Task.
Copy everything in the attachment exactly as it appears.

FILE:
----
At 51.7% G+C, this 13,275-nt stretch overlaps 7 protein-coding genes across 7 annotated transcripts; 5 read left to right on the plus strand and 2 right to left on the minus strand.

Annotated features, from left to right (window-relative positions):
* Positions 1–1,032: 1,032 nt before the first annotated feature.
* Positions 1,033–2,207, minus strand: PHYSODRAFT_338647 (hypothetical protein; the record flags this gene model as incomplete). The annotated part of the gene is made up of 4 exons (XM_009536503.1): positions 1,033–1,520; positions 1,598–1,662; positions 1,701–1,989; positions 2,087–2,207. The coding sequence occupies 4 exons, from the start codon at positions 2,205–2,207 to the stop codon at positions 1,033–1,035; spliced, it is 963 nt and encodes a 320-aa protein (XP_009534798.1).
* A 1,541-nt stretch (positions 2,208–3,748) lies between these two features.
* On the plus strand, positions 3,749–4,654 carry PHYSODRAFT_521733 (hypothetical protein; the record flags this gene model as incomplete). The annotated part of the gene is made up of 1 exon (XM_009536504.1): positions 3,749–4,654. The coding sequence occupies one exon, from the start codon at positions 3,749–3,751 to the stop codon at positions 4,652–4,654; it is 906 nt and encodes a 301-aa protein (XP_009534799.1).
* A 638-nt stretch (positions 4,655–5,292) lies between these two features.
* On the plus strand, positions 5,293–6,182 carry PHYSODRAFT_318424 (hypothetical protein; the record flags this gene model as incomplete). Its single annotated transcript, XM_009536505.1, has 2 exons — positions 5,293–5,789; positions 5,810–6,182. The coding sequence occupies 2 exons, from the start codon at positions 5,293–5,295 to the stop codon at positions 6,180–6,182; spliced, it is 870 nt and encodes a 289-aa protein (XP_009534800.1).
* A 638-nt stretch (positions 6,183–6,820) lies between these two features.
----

At 51.7% G+C, this 13,275-nt stretch overlaps 7 protein-coding genes across 7 annotated transcripts; 5 read left to right on the plus strand and 2 right to left on the minus strand.

Annotated features, from left to right (window-relative positions):
* Positions 1–1,032: 1,032 nt before the first annotated feature.
* Positions 1,033–2,207, minus strand: PHYSODRAFT_338647 (hypothetical protein; the record flags this gene model as incomplete). The annotated part of the gene is made up of 4 exons (XM_009536503.1): positions 1,033–1,520; positions 1,598–1,662; positions 1,701–1,989; positions 2,087–2,207. The coding sequence occupies 4 exons, from the start codon at positions 2,205–2,207 to the stop codon at positions 1,033–1,035; spliced, it is 963 nt and encodes a 320-aa protein (XP_009534798.1).
* A 1,541-nt stretch (positions 2,208–3,748) lies between these two features.
* On the plus strand, positions 3,749–4,654 carry PHYSODRAFT_521733 (hypothetical protein; the record flags this gene model as incomplete). The annotated part of the gene is made up of 1 exon (XM_009536504.1): positions 3,749–4,654. The coding sequence occupies one exon, from the start codon at positions 3,749–3,751 to the stop codon at positions 4,652–4,654; it is 906 nt and encodes a 301-aa protein (XP_009534799.1).
* A 638-nt stretch (positions 4,655–5,292) lies between these two features.
* On the plus strand, positions 5,293–6,182 carry PHYSODRAFT_318424 (hypothetical protein; the record flags this gene model as incomplete). Its single annotated transcript, XM_009536505.1, has 2 exons — positions 5,293–5,789; positions 5,810–6,182. The coding sequence occupies 2 exons, from the start codon at positions 5,293–5,295 to the stop codon at positions 6,180–6,182; spliced, it is 870 nt and encodes a 289-aa protein (XP_009534800.1).
* A 638-nt stretch (positions 6,183–6,820) lies between these two features.